A person wearing a face mask with the slogan "Stop Asian...

A person wearing a face mask with the slogan "Stop Asian Hate" at a candlelight vigil for subway attack victim Michelle Alyssa Go on Tuesday in Manhattan's Times Square. Credit: AP/Yuki Iwamura

Last weekend, a 40-year-old Asian woman, Michelle Go, was pushed in front of an oncoming train in Times Square, and died. While it is unclear whether this event was racially motivated, frequent attacks against Asian Americans continue two years after the novel coronavirus was identified. Stop AAPI Hate, a national coalition gathering data on COVID-19-related attacks against Asian Americans and Pacific Islanders, received 10,370 hate incident reports from March 2020 to September 2021. Incidents against women make up 62% of all reports.

As a medical student graduating in May from a New York City medical school, I am deciding whether to stay or leave New York City for the next step of my training. My decision is more complicated given that I, too, am an Asian woman. While I want to base my decision solely on my career, family, and relationships, I’m also asking myself, "What are the chances of an attack?"

The first year of residency, "intern year," is arguably the toughest year of a medical career. I’ll be handed a schedule I have little control over, and many of my weekends will be cut in half or nonexistent. I’ll have 28-hour shifts and "night float," where I’ll leave my apartment around 7 p.m. and come back the next morning to sleep. Subway ridership has gone down, and I have no idea what hours I’ll be using public transportation. As a lone Asian female on an empty subway, will I be targeted?

The man who pushed the Asian woman onto the tracks was homeless. During my hospital rotations, I admitted multiple men experiencing homelessness. One lived in the subway system. He never went to a doctor, and came in with hypertensive urgency (when high blood pressure gets dangerously worse and causes symptoms like headache and dizziness). He was so gregarious and thankful, and I enjoyed my interactions with him. Our team discharged him with extra personal hygiene items and as much free medication as possible in collaboration with social work. Another homeless man I cared for lived in a park. He came in for alcohol withdrawal, and after a weeklong stay he felt more stable and agreed to go to his follow-up appointment at a free clinic with a particularly wonderful physician. It is hard for me to reconcile these heartwarming interactions with the heartbreaking devastations on the news.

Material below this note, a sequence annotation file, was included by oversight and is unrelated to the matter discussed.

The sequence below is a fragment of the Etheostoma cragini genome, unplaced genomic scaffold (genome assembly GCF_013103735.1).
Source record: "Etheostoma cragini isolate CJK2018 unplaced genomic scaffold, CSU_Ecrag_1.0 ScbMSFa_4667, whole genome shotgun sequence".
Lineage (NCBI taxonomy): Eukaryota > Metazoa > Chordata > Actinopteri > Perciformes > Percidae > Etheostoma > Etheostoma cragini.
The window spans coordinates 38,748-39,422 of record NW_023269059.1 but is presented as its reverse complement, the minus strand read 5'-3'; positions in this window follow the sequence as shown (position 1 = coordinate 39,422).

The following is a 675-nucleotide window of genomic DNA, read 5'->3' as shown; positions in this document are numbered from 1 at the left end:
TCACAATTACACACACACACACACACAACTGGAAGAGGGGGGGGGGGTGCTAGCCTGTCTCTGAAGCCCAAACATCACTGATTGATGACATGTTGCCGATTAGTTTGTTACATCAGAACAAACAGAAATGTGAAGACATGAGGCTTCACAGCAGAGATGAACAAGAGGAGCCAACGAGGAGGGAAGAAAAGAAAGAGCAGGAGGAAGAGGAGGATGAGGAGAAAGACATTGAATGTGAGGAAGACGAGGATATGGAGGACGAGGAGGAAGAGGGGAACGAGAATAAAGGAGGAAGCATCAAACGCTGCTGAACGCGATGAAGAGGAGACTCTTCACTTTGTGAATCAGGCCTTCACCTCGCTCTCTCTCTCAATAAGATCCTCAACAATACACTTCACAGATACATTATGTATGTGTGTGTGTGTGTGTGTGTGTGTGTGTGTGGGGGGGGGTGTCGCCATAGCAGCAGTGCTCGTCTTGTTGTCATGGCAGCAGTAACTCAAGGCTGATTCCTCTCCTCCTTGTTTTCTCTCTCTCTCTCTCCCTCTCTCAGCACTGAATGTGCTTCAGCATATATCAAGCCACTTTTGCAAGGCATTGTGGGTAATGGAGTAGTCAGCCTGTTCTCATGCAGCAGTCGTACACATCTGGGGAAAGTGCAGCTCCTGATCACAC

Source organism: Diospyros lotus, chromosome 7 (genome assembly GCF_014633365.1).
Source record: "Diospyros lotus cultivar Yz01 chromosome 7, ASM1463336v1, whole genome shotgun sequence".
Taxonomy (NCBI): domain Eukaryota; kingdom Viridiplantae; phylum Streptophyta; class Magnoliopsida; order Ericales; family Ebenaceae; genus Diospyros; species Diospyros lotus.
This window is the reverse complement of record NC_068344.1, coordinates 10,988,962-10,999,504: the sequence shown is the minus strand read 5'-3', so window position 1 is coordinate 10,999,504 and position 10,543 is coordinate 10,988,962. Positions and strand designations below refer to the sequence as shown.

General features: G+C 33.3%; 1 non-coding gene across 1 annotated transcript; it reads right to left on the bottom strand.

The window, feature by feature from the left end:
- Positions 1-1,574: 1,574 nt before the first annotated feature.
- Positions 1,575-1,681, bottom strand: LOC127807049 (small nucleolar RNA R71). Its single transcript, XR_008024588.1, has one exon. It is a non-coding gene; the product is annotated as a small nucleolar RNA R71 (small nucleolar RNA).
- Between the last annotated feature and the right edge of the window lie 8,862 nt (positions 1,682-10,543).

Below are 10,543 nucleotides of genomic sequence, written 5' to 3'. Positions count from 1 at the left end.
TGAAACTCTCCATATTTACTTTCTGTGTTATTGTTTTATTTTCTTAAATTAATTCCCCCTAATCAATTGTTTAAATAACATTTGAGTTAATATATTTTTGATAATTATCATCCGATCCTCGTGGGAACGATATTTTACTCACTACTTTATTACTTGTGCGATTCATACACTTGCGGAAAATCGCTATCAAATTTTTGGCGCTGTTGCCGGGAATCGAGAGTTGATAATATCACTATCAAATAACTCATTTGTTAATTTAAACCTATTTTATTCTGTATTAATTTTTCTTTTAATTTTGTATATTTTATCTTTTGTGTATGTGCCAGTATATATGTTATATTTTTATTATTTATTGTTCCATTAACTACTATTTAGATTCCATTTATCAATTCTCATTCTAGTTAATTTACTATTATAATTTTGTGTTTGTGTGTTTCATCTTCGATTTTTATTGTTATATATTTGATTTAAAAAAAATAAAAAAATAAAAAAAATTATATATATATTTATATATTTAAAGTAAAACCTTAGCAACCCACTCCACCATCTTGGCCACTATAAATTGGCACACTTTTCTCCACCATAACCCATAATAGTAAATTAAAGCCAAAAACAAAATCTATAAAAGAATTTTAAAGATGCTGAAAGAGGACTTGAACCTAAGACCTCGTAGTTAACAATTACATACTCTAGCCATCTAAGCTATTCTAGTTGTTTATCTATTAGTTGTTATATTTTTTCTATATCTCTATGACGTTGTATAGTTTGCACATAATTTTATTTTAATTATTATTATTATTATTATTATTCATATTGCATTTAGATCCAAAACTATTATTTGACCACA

One of my favorite things about walking, taking the subway, and working in health care in NYC is its unparalleled diversity. I love seeing so many different faces on the subway and hearing different languages. But will the city's diversity love me back? Recently, a video surfaced of an incident on the subways in October. In the video, a man makes lewd gestures and addresses a Korean woman obscenely, then spits twice, while a subway car full of diverse bystanders watch.

Perhaps I’m making a big deal out of something that most likely won’t happen. New York City has more than 8 million people, so what are the chances of an attack? But this skepticism is exactly what I heard two years ago, and now we realize that the attacks and hatred are real, and fear is valid.

I want to keep believing in New York, and I believe we can be better. But this vision takes collective effort. We need to embrace our unique diversity, stand up for one another, and demand change. Will you join me?

This guest essay reflects the views of Kate Lee, a fourth-year medical student at a New York City medical school.